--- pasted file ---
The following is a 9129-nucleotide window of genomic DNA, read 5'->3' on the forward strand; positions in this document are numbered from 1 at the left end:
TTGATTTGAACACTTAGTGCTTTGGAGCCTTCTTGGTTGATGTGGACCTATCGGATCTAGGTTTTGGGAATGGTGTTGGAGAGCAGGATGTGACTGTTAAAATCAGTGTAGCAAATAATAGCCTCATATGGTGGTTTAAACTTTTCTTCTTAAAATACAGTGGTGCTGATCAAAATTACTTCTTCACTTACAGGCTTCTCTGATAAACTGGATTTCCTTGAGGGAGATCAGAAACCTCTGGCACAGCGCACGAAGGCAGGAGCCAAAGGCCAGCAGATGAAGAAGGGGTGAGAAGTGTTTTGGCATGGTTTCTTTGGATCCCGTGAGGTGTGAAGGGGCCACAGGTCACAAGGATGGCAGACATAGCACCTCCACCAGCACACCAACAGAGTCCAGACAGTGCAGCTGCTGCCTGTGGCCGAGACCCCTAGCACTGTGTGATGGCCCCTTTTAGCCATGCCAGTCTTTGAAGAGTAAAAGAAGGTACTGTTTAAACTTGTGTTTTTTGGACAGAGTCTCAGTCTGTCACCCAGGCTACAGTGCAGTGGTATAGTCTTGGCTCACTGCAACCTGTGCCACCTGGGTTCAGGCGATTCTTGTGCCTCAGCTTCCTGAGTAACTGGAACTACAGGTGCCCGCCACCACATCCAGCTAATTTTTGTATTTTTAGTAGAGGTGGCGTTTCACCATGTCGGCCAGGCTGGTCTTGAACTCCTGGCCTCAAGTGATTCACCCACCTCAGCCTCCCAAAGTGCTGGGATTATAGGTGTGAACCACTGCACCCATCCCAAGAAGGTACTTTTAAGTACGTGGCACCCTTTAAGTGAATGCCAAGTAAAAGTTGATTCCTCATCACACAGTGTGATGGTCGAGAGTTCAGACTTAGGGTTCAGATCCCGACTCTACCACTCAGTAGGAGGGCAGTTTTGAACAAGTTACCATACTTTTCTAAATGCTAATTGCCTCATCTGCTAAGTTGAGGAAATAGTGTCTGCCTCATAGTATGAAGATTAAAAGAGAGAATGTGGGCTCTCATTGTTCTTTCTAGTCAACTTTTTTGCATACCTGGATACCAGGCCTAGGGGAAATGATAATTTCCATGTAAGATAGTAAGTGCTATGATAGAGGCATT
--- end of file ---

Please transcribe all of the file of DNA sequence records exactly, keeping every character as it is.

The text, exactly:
The following is a 9129-nucleotide window of genomic DNA, read 5'->3' on the forward strand; positions in this document are numbered from 1 at the left end:
TTGATTTGAACACTTAGTGCTTTGGAGCCTTCTTGGTTGATGTGGACCTATCGGATCTAGGTTTTGGGAATGGTGTTGGAGAGCAGGATGTGACTGTTAAAATCAGTGTAGCAAATAATAGCCTCATATGGTGGTTTAAACTTTTCTTCTTAAAATACAGTGGTGCTGATCAAAATTACTTCTTCACTTACAGGCTTCTCTGATAAACTGGATTTCCTTGAGGGAGATCAGAAACCTCTGGCACAGCGCACGAAGGCAGGAGCCAAAGGCCAGCAGATGAAGAAGGGGTGAGAAGTGTTTTGGCATGGTTTCTTTGGATCCCGTGAGGTGTGAAGGGGCCACAGGTCACAAGGATGGCAGACATAGCACCTCCACCAGCACACCAACAGAGTCCAGACAGTGCAGCTGCTGCCTGTGGCCGAGACCCCTAGCACTGTGTGATGGCCCCTTTTAGCCATGCCAGTCTTTGAAGAGTAAAAGAAGGTACTGTTTAAACTTGTGTTTTTTGGACAGAGTCTCAGTCTGTCACCCAGGCTACAGTGCAGTGGTATAGTCTTGGCTCACTGCAACCTGTGCCACCTGGGTTCAGGCGATTCTTGTGCCTCAGCTTCCTGAGTAACTGGAACTACAGGTGCCCGCCACCACATCCAGCTAATTTTTGTATTTTTAGTAGAGGTGGCGTTTCACCATGTCGGCCAGGCTGGTCTTGAACTCCTGGCCTCAAGTGATTCACCCACCTCAGCCTCCCAAAGTGCTGGGATTATAGGTGTGAACCACTGCACCCATCCCAAGAAGGTACTTTTAAGTACGTGGCACCCTTTAAGTGAATGCCAAGTAAAAGTTGATTCCTCATCACACAGTGTGATGGTCGAGAGTTCAGACTTAGGGTTCAGATCCCGACTCTACCACTCAGTAGGAGGGCAGTTTTGAACAAGTTACCATACTTTTCTAAATGCTAATTGCCTCATCTGCTAAGTTGAGGAAATAGTGTCTGCCTCATAGTATGAAGATTAAAAGAGAGAATGTGGGCTCTCATTGTTCTTTCTAGTCAACTTTTTTGCATACCTGGATACCAGGCCTAGGGGAAATGATAATTTCCATGTAAGATAGTAAGTGCTATGATAGAGGCATT